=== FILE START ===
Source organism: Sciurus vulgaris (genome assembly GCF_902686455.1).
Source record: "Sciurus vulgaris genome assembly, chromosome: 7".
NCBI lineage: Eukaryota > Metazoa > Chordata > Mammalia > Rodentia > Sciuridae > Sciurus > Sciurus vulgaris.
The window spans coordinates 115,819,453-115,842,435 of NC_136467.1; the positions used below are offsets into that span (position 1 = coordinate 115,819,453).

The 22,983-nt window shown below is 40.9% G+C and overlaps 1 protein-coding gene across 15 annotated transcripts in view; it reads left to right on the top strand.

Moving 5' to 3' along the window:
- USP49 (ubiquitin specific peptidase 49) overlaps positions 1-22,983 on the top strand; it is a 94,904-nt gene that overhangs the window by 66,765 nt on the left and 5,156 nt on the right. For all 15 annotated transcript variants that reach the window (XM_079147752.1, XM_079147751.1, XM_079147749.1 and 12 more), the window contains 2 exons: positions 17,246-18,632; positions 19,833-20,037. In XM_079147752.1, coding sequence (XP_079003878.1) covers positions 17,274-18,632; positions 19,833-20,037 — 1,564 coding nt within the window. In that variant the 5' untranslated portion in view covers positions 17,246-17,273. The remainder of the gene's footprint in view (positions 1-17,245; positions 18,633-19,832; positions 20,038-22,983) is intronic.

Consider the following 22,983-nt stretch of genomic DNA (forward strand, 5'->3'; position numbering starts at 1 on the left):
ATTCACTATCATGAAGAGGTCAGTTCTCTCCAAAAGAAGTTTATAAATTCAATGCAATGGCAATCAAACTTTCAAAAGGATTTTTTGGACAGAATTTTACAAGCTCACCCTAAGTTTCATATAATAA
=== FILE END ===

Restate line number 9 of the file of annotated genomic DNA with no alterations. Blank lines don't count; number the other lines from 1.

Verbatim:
ATTCACTATCATGAAGAGGTCAGTTCTCTCCAAAAGAAGTTTATAAATTCAATGCAATGGCAATCAAACTTTCAAAAGGATTTTTTGGACAGAATTTTACAAGCTCACCCTAAGTTTCATATAATAA